VOD film review: King Richard
James R | On 09, Jan 2022
Director: Reinaldo Marcus Green
Cast: Will Smith, Saniyya Sidney, Demi Singleton, Aunjanue Ellis, Jon Bernthal, Tony Goldwyn
“The most dangerous creature on the Earth is a woman who knows how to think. There ain’t nothing she can’t do.” Those were the words of Richard Williams’ mother to him years ago, and he repeats them to his young daughters, Venus Williams (Saniyya Sidney) and Serena Williams (Demi Singleton).
The fact that we already know the names of these tennis legends tells you everything we need about King Richard, a biopic not of the Williams sisters, but of their dad. It’s a seemingly odd decision for the film, but that’s not the fault of the movie – that’s the fault of the expectations we’ve been taught to have from decades of sports movies. By taking an unexpected route into the arena, King Richard manages to be about more than just tennis.
Tennis, though, is certainly the number one priority for Richard, who has planned out his daughters’ lives before they were born. He spends his time working hard with them to put that plan into action, from court practices in all kinds of weather to videotaping them and making his own audition tapes to impress a coach into recruiting them. It’s little surprise, then, when he barges into a training session between John McEnroe and Peter Sampras and their coach, Paul Cohen (an entertainingly frank Tony Goldwyn) – and, tellingly, even less of a surprise that Paul should end up falling in line with Richard’s plan and agree to take on Venus.
A few clashes of teaching style and personality later and coach Rick Macci (a superbly understated Jon Bernthal) is on the scene instead, and the family are relocating from Compton to Palm Beach, Florida. And, meanwhile, the tennis world is starting to realise that two new powerhouses are on the sidelines waiting to steamroll the competition.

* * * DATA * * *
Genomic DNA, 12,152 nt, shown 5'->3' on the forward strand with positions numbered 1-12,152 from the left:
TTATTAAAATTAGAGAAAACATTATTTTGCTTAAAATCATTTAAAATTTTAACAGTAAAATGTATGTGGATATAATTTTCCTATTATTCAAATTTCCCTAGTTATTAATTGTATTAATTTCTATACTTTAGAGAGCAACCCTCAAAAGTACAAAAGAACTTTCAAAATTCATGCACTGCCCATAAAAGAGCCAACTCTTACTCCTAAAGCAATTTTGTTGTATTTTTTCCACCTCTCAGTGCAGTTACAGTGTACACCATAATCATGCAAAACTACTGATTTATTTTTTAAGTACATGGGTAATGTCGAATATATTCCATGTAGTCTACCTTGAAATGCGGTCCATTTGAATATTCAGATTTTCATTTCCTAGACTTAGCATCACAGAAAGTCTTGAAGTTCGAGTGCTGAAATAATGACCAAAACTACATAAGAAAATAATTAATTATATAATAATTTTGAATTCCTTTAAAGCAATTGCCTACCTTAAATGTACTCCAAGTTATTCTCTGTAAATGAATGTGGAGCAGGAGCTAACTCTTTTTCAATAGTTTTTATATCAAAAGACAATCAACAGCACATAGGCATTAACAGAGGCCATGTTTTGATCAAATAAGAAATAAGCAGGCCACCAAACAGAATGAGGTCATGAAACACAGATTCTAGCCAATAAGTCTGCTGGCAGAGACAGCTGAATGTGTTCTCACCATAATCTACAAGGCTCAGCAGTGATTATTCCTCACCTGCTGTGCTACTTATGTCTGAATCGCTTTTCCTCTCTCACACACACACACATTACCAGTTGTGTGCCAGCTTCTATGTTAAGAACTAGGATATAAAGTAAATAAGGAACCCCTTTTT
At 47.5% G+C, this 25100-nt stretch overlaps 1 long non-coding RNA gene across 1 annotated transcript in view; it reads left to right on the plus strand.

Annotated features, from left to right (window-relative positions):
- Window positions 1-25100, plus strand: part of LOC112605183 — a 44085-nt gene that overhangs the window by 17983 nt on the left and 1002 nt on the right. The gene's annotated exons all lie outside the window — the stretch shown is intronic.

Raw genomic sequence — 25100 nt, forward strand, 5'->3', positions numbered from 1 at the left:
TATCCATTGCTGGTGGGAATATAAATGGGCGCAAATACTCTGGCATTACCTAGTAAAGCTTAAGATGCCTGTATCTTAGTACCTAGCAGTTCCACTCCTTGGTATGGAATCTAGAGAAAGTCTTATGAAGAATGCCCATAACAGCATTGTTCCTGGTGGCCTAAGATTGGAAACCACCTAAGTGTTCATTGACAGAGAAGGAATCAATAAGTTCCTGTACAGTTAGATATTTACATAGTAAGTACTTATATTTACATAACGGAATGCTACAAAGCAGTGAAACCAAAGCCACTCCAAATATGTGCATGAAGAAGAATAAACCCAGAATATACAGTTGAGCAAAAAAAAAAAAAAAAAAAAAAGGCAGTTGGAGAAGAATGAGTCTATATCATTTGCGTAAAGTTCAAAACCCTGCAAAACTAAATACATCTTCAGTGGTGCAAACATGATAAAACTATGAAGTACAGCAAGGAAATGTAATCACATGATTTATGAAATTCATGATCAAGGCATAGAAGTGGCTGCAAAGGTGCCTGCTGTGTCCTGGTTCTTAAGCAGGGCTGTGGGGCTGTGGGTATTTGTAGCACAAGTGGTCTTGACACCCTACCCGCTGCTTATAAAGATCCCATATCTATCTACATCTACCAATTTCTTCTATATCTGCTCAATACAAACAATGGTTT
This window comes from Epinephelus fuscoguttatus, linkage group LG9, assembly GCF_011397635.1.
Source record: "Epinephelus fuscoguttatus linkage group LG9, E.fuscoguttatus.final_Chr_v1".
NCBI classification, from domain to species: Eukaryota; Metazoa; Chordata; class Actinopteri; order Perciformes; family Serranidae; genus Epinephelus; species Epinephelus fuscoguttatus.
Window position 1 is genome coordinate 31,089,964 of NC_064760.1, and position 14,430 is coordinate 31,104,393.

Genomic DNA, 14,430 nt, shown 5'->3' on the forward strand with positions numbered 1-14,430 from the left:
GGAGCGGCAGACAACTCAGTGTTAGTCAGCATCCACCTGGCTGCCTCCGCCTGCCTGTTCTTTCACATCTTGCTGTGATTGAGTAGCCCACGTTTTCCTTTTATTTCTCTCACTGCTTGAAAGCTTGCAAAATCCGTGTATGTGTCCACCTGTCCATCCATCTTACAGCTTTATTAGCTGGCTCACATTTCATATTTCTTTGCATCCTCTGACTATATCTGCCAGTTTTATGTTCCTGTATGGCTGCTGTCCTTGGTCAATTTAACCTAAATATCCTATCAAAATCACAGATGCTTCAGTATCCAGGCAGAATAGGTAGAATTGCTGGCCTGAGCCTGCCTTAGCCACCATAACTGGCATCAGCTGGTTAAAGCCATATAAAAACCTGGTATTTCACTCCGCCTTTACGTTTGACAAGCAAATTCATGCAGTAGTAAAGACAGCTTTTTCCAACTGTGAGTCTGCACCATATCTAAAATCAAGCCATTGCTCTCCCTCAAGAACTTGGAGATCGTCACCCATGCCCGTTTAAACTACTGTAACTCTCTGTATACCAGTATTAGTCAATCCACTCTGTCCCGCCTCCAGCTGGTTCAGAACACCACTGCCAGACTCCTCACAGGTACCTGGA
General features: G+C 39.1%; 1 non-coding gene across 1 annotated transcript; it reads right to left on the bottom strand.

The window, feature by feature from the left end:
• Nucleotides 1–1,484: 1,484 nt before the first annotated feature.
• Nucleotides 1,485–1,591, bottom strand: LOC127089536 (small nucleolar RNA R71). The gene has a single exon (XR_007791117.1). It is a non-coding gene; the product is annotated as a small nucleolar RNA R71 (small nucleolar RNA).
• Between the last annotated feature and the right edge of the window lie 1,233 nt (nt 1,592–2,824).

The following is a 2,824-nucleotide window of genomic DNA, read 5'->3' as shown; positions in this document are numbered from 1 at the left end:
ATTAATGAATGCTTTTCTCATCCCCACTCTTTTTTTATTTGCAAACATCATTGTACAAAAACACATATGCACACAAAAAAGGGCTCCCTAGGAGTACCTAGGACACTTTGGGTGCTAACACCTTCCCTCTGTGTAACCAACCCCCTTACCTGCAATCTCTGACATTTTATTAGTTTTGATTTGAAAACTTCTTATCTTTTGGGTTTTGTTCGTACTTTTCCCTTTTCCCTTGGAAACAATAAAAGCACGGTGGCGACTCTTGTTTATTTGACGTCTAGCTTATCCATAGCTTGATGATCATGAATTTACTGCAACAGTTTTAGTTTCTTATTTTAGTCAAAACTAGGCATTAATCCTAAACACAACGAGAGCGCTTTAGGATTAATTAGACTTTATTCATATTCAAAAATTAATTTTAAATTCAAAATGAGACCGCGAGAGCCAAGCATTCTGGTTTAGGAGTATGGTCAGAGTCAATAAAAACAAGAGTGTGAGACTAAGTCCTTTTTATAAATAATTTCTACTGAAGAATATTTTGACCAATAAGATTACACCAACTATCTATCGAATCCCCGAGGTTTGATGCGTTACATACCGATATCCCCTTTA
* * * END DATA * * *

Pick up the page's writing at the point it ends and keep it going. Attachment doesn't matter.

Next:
Whether they should go on to the junior circuit or wait to turn professional so they avoid burning out too young is perhaps the crux of the movie’s longest section, and it’s a debate that cuts right of the heart of the film’s concerns. Screenwriter Zach Baylin ties together the pressures to conform with the usual prodigy path through the profession with the family’s outsider status as Black players on the fringe of a predominantly white sport. Holding them together is Richard’s determination for his daughters not to fall in with all the other tennis players, rising above the expectations facing them due to their race, class and – yes – their overbearing dad.
Venus and Serena are both exec-producers of the film, which means that they’ve endorsed the film’s focus on their father. That also means a lot of rough edges have been sanitised and smoothed out to make Richard a more straightforward good guy. But there’s complexity to his father figure, a guy who will do anything to stand up to men in the street hitting on his teenage stepdaughters and who isn’t afraid to call out the privilege and patronising attitudes on display in the sport’s wealthier circles.
Saniyya Sidney and Demi Singleton are excellent as the sisters, Sidney capturing Venus’ burgeoning confidence in her own abilities and Singleton sinking her teeth into Serena’s frustration being in her sibling’s shadow. Aunjanue Ellis is superb as their mother, Oracene “Brandy” Williams, who reminds both us and Richard that she was a key part of raising the two – and of nurturing and shaping their tennis talents. Together, they bring a lived-in nuance to the Williams family, enough to allow us to question Richard’s methods.
But this is Will Smith’s show, and he delivers one of the best turns of his career as the driven, protective, compassionate and relentless patriarch. In every scene and exchange, he balances the shades of Richard’s humanity with his consistent motivations of wanting the best for his young women. Smith’s movie-star charisma is all too fitting for a character whose dominating presence threatens to overshadow his own children, but the film knowingly addresses that tension head-on, making for a more interesting portrait of a sporting family than a conventional biopic.
Director Reinaldo Marcus Green still finds the time for their tennis to do the talking, with some fizzing forehands and thumping serves making an impression on each and every opponent. Building up to Venus’ pro tennis debut, the careful pacing and escalating stakes keep us emotionally invested in their rise through the ranks – while also knowing that it doesn’t have to show us everything that would follow. The Williams sisters’ legends, after all, are inspiration enough. This is a sports movie that goes beyond the genre to think about the work required to go against the prevailing winds of perception, the work of the generations before that make such journeys possible and the work still required for generations of sporting talent in the future.